How Long Is a Pregnancy?

How Long Is a Pregnancy?

How Long Is a Pregnancy?

The Weeks, Months, and Trimesters in Full-Term Pregnancy Explained

The standard template answer for the length of a pregnancy is nine months; you probably already had that answer ready before you even started reading this article.

Well, the truth is that it’s a little more complicated than that. Most pregnancies are actually closer to a month longer. So why has nine months become the standard countdown, synonymous with the due date? Let’s answer that question (and more!).

So, How Long Is a Pregnancy?

Let’s start with the headline question: how long is the average pregnancy? First of all, doctors don’t really talk in months, it’s not precise enough (only February is 4 weeks long, for example). Instead, it’s always weeks and days.

What’s considered a full-term pregnancy is 40 weeks in total (or 280 days), which equates to approximately ten months. Human gestation technically begins from the first day of your last period, and this is why people generally get confused about the length of a pregnancy.

You see, most people only find out they’re pregnant when they miss their period. This is already an entire four weeks into the pregnancy, which is basically a whole month. So the countdown effectively starts quite late, at the point where there are nine months (or 36 weeks) left. Hence the confusion!

You have probably also heard of the term trimester, of which there are three in each pregnancy. The reason we use this timeframe is that doctors associate certain milestones with each one. These are important in the development of your baby.

Of course, not every pregnancy is identical. You may experience a range of distinct conditions during pregnancy, the delivery process can also vary enormously, and the length of a common pregnancy can hover anywhere between 38 and 42 weeks, with no cause for concern for the mother or baby. However, if a baby is born before 37 weeks have passed, it will be considered premature.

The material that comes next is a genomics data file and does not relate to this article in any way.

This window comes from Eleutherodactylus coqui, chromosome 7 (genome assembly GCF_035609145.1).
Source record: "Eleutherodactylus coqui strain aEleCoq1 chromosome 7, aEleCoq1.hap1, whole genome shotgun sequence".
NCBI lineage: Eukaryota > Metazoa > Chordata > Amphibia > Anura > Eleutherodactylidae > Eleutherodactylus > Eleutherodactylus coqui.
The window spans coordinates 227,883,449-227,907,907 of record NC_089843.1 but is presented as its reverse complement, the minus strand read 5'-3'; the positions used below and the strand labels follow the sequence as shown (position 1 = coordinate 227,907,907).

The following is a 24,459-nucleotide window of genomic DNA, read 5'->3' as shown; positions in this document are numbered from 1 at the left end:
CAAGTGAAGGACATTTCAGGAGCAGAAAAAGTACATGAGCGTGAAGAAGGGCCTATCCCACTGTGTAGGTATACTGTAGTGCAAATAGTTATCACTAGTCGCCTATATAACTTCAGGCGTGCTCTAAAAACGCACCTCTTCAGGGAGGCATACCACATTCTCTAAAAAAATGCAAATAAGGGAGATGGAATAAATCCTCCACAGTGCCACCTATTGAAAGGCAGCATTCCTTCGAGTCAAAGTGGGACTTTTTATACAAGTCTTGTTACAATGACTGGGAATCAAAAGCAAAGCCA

Calculating Your Due Date

For those of you who are pregnant (congratulations!), you’re naturally most curious about your own due date, rather than the average. Ideally, you should consult a healthcare professional to work out the most accurate likely due date.

Most professionals will use what’s called the Naegele’s Rule to calculate your due date. This method was established back in the 19th century by an obstetrician by the name of, you guessed it, Franz Naegele. It’s such an effective method that it is still the gold standard today. Here’s how it works:

  • First, you work out when you had your last period. It is very important to have accurate information about your usual cycle length.
  • From the first day of your last period, add seven days.
  • Subtract three months.
  • Fast-forward one year.

Pretty simple, right? You can find many online calculators that will do all of the math for you, but the key piece of information is the date of your last period. If you already track your period using an app, you’ll have a simple time working out your probable due date.

But Wait, I Have an Irregular Cycle!

Should you have an irregular cycle, don’t despair. Yes, it’ll be a wee bit more difficult to work out your due date, but the actual length of your pregnancy won’t be affected.

For someone with an irregular cycle, the usual basic calculators will not work quite as well. However, there are other reliable methods available. For instance, a healthcare professional can use an ultrasound to measure the fetus and work out the due date from there.

Is a Due Date Accurate?

In short, not exactly. Whether you are using Naegel’s Rule or tracking the development of the fetus using an ultrasound, the due date will likely be off by several days, if not more. According to a study conducted in Australia, for example, only 5% of births (out of a total of almost 19,000) happened on the expected due date.

The point of working out a due date is not to set a particular day on your calendar, but simply to use it as a guide for the tracking of the healthy development of your baby.

Finally, remember that every pregnancy is unique in its own way, and so are you and your baby! Whilst most pregnancies are around 40 weeks long, this does not mean that births outside of this benchmark length are out of the norm.